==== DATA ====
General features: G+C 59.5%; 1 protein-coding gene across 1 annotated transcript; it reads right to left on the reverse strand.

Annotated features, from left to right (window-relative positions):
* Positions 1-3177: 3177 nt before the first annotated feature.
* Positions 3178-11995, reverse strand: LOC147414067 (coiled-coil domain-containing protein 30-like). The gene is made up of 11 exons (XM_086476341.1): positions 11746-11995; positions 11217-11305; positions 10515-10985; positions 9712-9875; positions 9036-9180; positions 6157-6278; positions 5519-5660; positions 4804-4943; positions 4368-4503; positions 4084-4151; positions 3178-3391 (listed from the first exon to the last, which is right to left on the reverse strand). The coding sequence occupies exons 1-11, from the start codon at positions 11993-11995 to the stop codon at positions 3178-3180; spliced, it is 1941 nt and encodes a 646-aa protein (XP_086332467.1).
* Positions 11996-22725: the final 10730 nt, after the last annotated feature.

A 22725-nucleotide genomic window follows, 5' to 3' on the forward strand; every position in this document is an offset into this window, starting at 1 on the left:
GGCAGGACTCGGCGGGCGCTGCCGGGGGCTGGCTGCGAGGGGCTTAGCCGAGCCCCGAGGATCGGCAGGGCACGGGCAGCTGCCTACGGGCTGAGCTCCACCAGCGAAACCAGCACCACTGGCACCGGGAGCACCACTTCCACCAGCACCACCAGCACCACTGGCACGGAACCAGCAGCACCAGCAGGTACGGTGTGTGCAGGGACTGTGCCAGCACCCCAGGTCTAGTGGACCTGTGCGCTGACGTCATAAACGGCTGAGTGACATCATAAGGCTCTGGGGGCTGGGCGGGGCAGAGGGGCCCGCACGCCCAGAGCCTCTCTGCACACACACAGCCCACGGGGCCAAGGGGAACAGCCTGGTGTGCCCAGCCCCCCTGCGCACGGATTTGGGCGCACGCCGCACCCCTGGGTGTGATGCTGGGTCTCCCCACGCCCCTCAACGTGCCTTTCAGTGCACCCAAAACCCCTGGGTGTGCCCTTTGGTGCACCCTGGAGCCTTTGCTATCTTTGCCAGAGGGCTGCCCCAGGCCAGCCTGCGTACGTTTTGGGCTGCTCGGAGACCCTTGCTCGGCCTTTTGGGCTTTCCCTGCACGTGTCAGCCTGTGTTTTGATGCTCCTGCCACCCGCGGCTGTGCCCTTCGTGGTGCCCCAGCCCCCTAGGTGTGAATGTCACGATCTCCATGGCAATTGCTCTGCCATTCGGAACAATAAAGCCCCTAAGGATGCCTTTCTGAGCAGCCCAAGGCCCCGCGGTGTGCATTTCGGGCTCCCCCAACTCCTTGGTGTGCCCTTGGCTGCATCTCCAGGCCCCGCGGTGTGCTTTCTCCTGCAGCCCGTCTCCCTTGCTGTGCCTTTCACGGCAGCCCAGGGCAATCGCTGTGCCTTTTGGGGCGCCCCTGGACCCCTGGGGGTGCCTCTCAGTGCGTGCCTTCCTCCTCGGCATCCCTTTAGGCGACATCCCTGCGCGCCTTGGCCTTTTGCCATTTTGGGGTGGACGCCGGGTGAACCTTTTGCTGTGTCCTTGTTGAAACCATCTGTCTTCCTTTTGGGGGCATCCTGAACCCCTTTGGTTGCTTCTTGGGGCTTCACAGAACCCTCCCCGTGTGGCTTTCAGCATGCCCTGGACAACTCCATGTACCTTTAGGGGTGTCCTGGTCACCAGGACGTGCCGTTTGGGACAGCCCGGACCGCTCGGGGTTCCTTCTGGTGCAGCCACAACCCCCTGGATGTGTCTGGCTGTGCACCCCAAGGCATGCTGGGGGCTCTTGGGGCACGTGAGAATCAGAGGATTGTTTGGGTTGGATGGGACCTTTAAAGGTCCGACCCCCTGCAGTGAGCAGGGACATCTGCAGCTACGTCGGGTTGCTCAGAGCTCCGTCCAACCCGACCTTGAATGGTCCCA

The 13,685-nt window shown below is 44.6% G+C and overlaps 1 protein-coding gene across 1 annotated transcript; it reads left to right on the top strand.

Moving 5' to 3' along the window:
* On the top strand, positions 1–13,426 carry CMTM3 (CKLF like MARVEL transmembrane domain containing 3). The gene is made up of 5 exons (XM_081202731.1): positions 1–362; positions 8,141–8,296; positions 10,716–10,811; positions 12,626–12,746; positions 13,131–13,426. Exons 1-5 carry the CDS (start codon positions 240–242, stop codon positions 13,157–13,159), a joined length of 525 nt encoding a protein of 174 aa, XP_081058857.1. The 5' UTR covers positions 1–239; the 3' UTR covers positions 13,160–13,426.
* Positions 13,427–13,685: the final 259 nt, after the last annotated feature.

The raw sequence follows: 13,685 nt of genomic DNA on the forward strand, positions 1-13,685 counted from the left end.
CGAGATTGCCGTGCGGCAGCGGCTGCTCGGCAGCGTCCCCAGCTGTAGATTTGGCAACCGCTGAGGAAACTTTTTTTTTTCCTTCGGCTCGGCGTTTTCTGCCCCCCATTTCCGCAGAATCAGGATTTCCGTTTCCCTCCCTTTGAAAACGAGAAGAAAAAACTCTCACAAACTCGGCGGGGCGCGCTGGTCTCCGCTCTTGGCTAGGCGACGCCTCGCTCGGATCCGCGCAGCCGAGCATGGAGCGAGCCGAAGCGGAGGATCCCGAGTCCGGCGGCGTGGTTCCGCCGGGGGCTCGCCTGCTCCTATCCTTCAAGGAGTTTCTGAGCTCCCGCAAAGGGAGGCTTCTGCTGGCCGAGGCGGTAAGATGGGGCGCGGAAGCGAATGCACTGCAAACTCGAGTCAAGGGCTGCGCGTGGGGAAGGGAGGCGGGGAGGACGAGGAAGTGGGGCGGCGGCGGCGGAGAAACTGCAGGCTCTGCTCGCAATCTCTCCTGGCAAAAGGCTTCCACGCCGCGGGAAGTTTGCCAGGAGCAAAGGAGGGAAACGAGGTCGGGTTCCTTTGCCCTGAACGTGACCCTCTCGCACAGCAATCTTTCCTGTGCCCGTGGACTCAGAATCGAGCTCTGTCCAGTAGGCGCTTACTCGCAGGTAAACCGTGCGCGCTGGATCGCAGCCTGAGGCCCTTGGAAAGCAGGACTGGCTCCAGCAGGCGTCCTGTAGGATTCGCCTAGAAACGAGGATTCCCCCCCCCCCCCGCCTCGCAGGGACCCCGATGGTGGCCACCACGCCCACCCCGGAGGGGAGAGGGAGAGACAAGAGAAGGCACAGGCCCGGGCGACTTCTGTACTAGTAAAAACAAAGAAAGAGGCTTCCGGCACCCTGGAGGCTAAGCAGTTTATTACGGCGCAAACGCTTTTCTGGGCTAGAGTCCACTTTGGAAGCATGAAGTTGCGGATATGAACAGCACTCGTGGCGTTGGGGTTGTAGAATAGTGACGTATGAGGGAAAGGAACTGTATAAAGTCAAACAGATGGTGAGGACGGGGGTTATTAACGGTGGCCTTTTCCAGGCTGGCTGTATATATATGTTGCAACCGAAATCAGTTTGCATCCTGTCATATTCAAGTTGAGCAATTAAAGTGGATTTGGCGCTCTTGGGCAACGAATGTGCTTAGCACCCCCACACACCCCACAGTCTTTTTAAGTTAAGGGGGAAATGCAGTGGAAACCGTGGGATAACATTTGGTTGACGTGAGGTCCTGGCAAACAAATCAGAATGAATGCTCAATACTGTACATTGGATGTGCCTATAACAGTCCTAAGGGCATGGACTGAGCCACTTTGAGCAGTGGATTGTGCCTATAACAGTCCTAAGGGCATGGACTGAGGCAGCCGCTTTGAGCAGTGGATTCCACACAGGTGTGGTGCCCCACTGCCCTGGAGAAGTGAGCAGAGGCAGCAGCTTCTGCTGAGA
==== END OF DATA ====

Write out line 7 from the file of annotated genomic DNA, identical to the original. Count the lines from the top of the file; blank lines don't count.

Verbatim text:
GGCAGGACTCGGCGGGCGCTGCCGGGGGCTGGCTGCGAGGGGCTTAGCCGAGCCCCGAGGATCGGCAGGGCACGGGCAGCTGCCTACGGGCTGAGCTCCACCAGCGAAACCAGCACCACTGGCACCGGGAGCACCACTTCCACCAGCACCACCAGCACCACTGGCACGGAACCAGCAGCACCAGCAGGTACGGTGTGTGCAGGGACTGTGCCAGCACCCCAGGTCTAGTGGACCTGTGCGCTGACGTCATAAACGGCTGAGTGACATCATAAGGCTCTGGGGGCTGGGCGGGGCAGAGGGGCCCGCACGCCCAGAGCCTCTCTGCACACACACAGCCCACGGGGCCAAGGGGAACAGCCTGGTGTGCCCAGCCCCCCTGCGCACGGATTTGGGCGCACGCCGCACCCCTGGGTGTGATGCTGGGTCTCCCCACGCCCCTCAACGTGCCTTTCAGTGCACCCAAAACCCCTGGGTGTGCCCTTTGGTGCACCCTGGAGCCTTTGCTATCTTTGCCAGAGGGCTGCCCCAGGCCAGCCTGCGTACGTTTTGGGCTGCTCGGAGACCCTTGCTCGGCCTTTTGGGCTTTCCCTGCACGTGTCAGCCTGTGTTTTGATGCTCCTGCCACCCGCGGCTGTGCCCTTCGTGGTGCCCCAGCCCCCTAGGTGTGAATGTCACGATCTCCATGGCAATTGCTCTGCCATTCGGAACAATAAAGCCCCTAAGGATGCCTTTCTGAGCAGCCCAAGGCCCCGCGGTGTGCATTTCGGGCTCCCCCAACTCCTTGGTGTGCCCTTGGCTGCATCTCCAGGCCCCGCGGTGTGCTTTCTCCTGCAGCCCGTCTCCCTTGCTGTGCCTTTCACGGCAGCCCAGGGCAATCGCTGTGCCTTTTGGGGCGCCCCTGGACCCCTGGGGGTGCCTCTCAGTGCGTGCCTTCCTCCTCGGCATCCCTTTAGGCGACATCCCTGCGCGCCTTGGCCTTTTGCCATTTTGGGGTGGACGCCGGGTGAACCTTTTGCTGTGTCCTTGTTGAAACCATCTGTCTTCCTTTTGGGGGCATCCTGAACCCCTTTGGTTGCTTCTTGGGGCTTCACAGAACCCTCCCCGTGTGGCTTTCAGCATGCCCTGGACAACTCCATGTACCTTTAGGGGTGTCCTGGTCACCAGGACGTGCCGTTTGGGACAGCCCGGACCGCTCGGGGTTCCTTCTGGTGCAGCCACAACCCCCTGGATGTGTCTGGCTGTGCACCCCAAGGCATGCTGGGGGCTCTTGGGGCACGTGAGAATCAGAGGATTGTTTGGGTTGGATGGGACCTTTAAAGGTCCGACCCCCTGCAGTGAGCAGGGACATCTGCAGCTACGTCGGGTTGCTCAGAGCTCCGTCCAACCCGACCTTGAATGGTCCCA